Qualified federal employees are not required to take Medicare Part A and Part B, but some decide to anyways. Read on for how to think about Medicare choices when you have FEHB.
More and more federal employees are suspending their FEHB benefits to enroll in Medicare Advantage plans. Retirees do not need to enroll in Medicare for their federal BCBS plan, but if they want an Advantage plan, they must have Medicare A & B.
While on an Advantage plan, FEHB benefits are suspended—they are not paying secondary to Medicare. They are dormant, and retirees can go back to their FEHB plan the following year.
Why are retirees opting for an Advantage plan over their BCBS plan? Cost. The BCBS plan has excellent coverage but can be expensive. Medicare Advantage plans may offer plans with little to no monthly premium.
They will be penalized on their Part B if they ever do decide to enroll into Medicare. Their rates for the FEHB plan can change. So they may want Medicare in the future and now have the Part B penalty assessed monthly forever.
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If they’re still working, Medicare pays secondary. If retired, medicare is the primary payor, FEHB pays second. There are many variations of this.. but lets keep the primary and secondary payors simple for now.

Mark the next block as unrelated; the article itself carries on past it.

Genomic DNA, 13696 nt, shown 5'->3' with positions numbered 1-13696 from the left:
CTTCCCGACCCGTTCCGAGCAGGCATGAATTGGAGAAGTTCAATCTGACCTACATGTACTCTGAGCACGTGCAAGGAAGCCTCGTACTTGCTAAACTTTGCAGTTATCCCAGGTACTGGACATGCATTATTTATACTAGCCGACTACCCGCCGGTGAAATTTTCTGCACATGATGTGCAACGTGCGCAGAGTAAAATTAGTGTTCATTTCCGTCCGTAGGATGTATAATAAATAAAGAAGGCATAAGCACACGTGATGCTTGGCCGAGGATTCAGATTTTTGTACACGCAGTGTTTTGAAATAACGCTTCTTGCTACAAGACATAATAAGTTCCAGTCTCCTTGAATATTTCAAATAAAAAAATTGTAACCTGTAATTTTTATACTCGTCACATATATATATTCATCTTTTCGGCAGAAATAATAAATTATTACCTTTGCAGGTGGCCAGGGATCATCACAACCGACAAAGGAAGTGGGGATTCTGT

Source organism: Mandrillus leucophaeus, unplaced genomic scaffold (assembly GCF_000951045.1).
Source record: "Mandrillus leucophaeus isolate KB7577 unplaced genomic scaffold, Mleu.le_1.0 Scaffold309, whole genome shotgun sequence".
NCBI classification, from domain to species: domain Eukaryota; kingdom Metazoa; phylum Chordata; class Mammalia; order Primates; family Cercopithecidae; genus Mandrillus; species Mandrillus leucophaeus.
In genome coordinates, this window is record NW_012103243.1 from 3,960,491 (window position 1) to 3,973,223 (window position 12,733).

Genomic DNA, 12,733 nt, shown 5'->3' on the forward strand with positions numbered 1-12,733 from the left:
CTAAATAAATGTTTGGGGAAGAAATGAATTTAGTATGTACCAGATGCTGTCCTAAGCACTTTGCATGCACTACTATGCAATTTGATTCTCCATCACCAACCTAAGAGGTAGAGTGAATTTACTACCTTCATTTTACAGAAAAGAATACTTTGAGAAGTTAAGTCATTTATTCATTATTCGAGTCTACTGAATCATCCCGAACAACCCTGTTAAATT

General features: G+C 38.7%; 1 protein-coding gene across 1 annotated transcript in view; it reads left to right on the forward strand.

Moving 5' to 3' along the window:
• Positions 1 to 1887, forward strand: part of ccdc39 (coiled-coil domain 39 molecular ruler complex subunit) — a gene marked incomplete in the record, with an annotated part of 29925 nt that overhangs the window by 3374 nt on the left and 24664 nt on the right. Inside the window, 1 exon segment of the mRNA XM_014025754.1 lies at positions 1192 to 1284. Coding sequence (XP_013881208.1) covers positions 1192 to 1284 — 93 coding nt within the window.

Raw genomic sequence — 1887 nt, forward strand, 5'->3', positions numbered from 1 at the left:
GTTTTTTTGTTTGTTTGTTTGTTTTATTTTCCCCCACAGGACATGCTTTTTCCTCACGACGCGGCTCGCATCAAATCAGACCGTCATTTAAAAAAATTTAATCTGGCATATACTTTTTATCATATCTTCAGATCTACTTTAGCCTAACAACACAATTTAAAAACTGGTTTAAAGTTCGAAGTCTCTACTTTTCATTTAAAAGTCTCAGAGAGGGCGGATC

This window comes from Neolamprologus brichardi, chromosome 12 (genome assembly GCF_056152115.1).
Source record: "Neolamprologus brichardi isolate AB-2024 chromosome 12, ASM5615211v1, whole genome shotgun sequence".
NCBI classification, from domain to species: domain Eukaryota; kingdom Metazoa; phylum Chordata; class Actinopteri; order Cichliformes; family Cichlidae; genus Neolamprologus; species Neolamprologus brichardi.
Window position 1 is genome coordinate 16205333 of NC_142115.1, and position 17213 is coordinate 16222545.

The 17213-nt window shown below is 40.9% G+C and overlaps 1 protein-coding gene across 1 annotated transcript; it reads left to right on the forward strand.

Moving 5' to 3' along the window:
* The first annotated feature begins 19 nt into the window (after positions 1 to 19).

This option allows them to jump ship if they decide in the future they no longer want their retiree plan.
They can even suspend their benefits to try out an Advantage plan. Usually if they cancel their coverage (different from suspending) they can’t get the plan back.
They don’t enroll in FEHB, you enroll them in Med supp or MAPD.
Bottom line: Still educate them on Medicare and their options. Let your client know the repercussions of not taking Part B so they can make the informed decision. If they know their FEHB rates: premium, deductible, Maximum out of pocket conduct a cost benefit analysis. Medicare beats out most forms of health insurance.
If they choose to enroll into Medicare and cancel their FEHB, they may not be able to get it back. That’s not necessarily bad if their coverage is good, but they need to know this prior to simply rejecting this retirement option.
No, it is not required for all federal employees to take Medicare at age 65. However, you will receive a Medicare Part B penalty if you decide to join at a later time.
If you are approaching 65 as a federal employee, take time to compare your choices. If you don’t sign up for Medicare Part B within your enrollment window, you will be able to sign up in later years but with a late penalty. The late penalty never goes away. Have questions? Give us a call and we’ll do our best to help!
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